5. Be aware that you have your own dream team. By “dream team” I mean of course your Personal Learning Network. It’s difficult to go it alone. Cultivate your network. Help others to market their brand and they’re more likely to do the same for you.

Years ago when we talked about branding we tended to think about cattle or big corporations, but now everyone is in on the act. Take charge of your personal brand as a Learning & Development Professional and keep learning!

When Did Learning & Development Become So Complex?

I read a lot of articles, papers and indeed books about Learning and Development as you might expect. It’s good to keep abreast of the latest thinking, hear about people exploring new ideas and approaches and testing out what works and doesn’t work.

However, sometimes I do wonder if we as Learning & Development Professionals have a tendency to over-complicate things. One of my passions throughout the time that I have been involved in L&D is to make learning accessible and to communicate with people in a way which makes sense to them. Of course it’s right and proper that we as professionals in our field stretch ourselves, reflect on our learning and share things with others. But do we always need to dress it up in seemingly obtuse language or come up with some clever description for it?

I was discussing this the other day with a fellow L&D Professional and one of the comments that they made was that they thought that sometimes we do it in order to express our uniqueness as a profession. They pondered whether, in a world where many organisations still bundle L&D responsibilities into the remit of an HR. Generalist, we might feel the need to carve out a very distinct identity for Learning & Development.

That set me thinking about what L&D is ultimately about and why having spent some time throughout my career with HR. Generalist responsibilities I chose to specialise in L&D. I can well remember one of the first events that I attended which opened my eyes to the impact that Learning & Development could have. Having participated in a number of “Train The Trainer” events since I first started to drift into the L&D area I was a little sceptical about this event, assuming that it would be more of the same. However, it was to be a revelation. The trainer was enthused about their topic and they conveyed that enthusiasm to the group.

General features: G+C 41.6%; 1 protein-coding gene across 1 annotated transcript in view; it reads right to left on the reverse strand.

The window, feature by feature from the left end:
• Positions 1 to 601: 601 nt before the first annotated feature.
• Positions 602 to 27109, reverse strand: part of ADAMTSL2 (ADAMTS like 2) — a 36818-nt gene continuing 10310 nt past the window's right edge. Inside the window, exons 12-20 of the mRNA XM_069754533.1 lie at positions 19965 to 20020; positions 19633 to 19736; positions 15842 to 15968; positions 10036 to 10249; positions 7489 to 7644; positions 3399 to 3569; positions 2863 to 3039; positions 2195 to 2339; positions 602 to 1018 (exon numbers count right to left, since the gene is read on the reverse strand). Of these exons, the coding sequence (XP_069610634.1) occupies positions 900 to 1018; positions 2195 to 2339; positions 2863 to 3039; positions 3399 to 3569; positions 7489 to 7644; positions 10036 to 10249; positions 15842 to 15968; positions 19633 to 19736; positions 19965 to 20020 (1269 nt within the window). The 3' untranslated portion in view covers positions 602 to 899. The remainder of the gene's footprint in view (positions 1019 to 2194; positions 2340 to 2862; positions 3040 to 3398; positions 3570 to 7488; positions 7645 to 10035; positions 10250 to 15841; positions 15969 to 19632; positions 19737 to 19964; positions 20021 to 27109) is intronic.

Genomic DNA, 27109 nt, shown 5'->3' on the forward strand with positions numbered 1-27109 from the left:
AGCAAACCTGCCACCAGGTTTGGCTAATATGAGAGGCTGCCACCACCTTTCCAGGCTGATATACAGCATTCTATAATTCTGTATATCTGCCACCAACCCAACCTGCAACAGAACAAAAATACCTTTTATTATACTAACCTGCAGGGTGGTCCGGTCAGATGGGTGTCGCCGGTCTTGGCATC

I call it an “event” but in reality it was more of an informal discussion with a group of us sat comfortably around the room and a flipchart set to one side. No high-powered laptops, PowerPoint presentations or other fancy gadgets and distractions. It was a discussion about “How do people learn?” The Trainer/Discussion Facilitator acted as a guide as we explored all the usual suspects (courses, books etc.) and then explored what we didn’t know that we knew. He opened my eyes to the wealth of learning opportunities that we don’t even realise we are experiencing as we go about our daily lives. He skilfully helped us to consider how we could reflect on that learning, apply that learning to our work based challenges and keep on learning.

I remember his closing sentiments to this day which were along the lines of “Our job as L&D people is to help others learn how to learn and to provide them with the tools, resources and opportunities to learn. We need to enthuse people with a passion for learning; to enable them to see that learning is easy; learning isn’t about the when, where, or the how it’s about the what; the ability to learn is a lifelong skill and like a passion for reading it’s a gift which we can awaken in others.”

For me that has been a guiding approach ever since. Whatever the latest fad is, be it eLearning, mobile learning, blended learning, social learning, unstructured learning, is largely irrelevant. Whatever deep and meaningful ponderings we come up with to explain our latest approach are all irrelevant.